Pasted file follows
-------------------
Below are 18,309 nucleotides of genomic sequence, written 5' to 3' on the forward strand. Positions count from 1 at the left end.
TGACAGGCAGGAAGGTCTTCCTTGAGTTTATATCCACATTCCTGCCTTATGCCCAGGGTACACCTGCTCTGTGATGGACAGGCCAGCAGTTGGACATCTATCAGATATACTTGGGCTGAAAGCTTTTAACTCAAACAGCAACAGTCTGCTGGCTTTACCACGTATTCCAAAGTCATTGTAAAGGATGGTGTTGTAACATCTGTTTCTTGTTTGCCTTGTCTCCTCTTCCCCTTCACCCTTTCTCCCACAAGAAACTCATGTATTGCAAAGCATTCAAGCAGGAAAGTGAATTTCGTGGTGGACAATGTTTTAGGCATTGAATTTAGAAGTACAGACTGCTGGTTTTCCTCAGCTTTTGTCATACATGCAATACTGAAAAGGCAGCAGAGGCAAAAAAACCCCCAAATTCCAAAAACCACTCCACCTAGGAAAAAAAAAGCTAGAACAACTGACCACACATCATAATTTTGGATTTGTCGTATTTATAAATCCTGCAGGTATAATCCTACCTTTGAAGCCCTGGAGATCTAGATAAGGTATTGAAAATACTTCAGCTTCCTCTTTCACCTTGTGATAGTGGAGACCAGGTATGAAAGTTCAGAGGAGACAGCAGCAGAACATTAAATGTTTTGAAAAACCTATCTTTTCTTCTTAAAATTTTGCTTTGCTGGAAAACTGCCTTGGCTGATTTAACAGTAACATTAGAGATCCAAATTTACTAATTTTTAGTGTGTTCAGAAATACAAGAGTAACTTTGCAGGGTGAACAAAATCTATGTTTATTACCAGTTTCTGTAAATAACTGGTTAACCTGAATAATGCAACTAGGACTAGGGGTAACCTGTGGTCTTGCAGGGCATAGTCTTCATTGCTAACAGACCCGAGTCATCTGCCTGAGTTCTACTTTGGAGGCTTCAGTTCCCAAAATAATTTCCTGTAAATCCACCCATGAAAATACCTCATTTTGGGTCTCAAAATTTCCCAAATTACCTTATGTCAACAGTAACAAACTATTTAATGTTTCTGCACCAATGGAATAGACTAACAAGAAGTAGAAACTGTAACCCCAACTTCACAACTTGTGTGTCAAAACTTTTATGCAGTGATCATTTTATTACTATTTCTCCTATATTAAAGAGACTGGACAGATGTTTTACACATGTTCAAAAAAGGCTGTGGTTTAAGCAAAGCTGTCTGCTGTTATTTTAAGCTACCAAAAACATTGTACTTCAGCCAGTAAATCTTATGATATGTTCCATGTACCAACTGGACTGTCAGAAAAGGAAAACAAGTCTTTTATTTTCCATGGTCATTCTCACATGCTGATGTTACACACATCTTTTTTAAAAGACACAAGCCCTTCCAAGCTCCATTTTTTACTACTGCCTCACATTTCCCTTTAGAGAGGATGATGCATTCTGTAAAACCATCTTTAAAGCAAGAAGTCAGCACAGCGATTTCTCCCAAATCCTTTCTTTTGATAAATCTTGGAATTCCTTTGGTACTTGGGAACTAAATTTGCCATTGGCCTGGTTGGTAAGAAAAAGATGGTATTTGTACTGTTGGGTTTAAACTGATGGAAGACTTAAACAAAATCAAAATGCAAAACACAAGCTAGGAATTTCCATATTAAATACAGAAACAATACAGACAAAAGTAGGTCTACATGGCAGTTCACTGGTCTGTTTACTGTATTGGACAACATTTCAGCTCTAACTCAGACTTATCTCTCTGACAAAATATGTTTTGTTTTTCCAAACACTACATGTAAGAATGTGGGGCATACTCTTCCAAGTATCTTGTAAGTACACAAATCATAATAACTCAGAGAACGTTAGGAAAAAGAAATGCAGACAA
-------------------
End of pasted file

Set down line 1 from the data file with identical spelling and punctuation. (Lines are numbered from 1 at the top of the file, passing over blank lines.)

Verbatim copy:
Below are 18,309 nucleotides of genomic sequence, written 5' to 3' on the forward strand. Positions count from 1 at the left end.